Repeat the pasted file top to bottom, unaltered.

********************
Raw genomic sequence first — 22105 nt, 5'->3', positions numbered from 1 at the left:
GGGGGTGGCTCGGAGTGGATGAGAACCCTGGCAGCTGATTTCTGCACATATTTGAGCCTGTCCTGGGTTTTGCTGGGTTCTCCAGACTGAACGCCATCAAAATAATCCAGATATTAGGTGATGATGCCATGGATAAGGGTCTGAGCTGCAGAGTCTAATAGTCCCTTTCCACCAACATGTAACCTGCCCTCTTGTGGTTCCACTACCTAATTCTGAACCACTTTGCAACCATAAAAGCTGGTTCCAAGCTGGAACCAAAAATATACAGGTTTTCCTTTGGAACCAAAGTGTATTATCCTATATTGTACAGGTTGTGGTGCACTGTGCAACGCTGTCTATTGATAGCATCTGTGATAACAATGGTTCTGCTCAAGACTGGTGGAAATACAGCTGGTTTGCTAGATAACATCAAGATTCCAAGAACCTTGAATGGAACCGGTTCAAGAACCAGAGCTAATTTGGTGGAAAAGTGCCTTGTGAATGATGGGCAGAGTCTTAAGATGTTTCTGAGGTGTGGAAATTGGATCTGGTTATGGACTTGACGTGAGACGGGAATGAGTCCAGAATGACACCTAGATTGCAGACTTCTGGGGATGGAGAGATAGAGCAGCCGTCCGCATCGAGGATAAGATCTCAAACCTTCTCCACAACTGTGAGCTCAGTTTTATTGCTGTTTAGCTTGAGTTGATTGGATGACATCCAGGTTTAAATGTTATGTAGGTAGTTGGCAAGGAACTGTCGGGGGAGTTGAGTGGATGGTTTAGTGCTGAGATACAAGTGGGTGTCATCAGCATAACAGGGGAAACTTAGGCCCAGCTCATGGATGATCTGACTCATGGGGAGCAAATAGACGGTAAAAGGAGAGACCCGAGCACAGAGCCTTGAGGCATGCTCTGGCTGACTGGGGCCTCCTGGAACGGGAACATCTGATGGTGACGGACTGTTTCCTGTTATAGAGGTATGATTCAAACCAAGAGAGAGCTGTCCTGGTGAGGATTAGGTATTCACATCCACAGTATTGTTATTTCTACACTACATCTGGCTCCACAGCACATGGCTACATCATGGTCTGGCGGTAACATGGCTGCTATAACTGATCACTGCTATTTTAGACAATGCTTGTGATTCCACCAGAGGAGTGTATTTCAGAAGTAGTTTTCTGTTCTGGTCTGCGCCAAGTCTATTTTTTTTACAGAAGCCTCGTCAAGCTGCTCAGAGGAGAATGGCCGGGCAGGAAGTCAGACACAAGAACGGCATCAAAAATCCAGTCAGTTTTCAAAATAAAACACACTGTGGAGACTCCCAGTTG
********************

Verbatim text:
Raw genomic sequence first — 22105 nt, 5'->3', positions numbered from 1 at the left:
GGGGGTGGCTCGGAGTGGATGAGAACCCTGGCAGCTGATTTCTGCACATATTTGAGCCTGTCCTGGGTTTTGCTGGGTTCTCCAGACTGAACGCCATCAAAATAATCCAGATATTAGGTGATGATGCCATGGATAAGGGTCTGAGCTGCAGAGTCTAATAGTCCCTTTCCACCAACATGTAACCTGCCCTCTTGTGGTTCCACTACCTAATTCTGAACCACTTTGCAACCATAAAAGCTGGTTCCAAGCTGGAACCAAAAATATACAGGTTTTCCTTTGGAACCAAAGTGTATTATCCTATATTGTACAGGTTGTGGTGCACTGTGCAACGCTGTCTATTGATAGCATCTGTGATAACAATGGTTCTGCTCAAGACTGGTGGAAATACAGCTGGTTTGCTAGATAACATCAAGATTCCAAGAACCTTGAATGGAACCGGTTCAAGAACCAGAGCTAATTTGGTGGAAAAGTGCCTTGTGAATGATGGGCAGAGTCTTAAGATGTTTCTGAGGTGTGGAAATTGGATCTGGTTATGGACTTGACGTGAGACGGGAATGAGTCCAGAATGACACCTAGATTGCAGACTTCTGGGGATGGAGAGATAGAGCAGCCGTCCGCATCGAGGATAAGATCTCAAACCTTCTCCACAACTGTGAGCTCAGTTTTATTGCTGTTTAGCTTGAGTTGATTGGATGACATCCAGGTTTAAATGTTATGTAGGTAGTTGGCAAGGAACTGTCGGGGGAGTTGAGTGGATGGTTTAGTGCTGAGATACAAGTGGGTGTCATCAGCATAACAGGGGAAACTTAGGCCCAGCTCATGGATGATCTGACTCATGGGGAGCAAATAGACGGTAAAAGGAGAGACCCGAGCACAGAGCCTTGAGGCATGCTCTGGCTGACTGGGGCCTCCTGGAACGGGAACATCTGATGGTGACGGACTGTTTCCTGTTATAGAGGTATGATTCAAACCAAGAGAGAGCTGTCCTGGTGAGGATTAGGTATTCACATCCACAGTATTGTTATTTCTACACTACATCTGGCTCCACAGCACATGGCTACATCATGGTCTGGCGGTAACATGGCTGCTATAACTGATCACTGCTATTTTAGACAATGCTTGTGATTCCACCAGAGGAGTGTATTTCAGAAGTAGTTTTCTGTTCTGGTCTGCGCCAAGTCTATTTTTTTTACAGAAGCCTCGTCAAGCTGCTCAGAGGAGAATGGCCGGGCAGGAAGTCAGACACAAGAACGGCATCAAAAATCCAGTCAGTTTTCAAAATAAAACACACTGTGGAGACTCCCAGTTG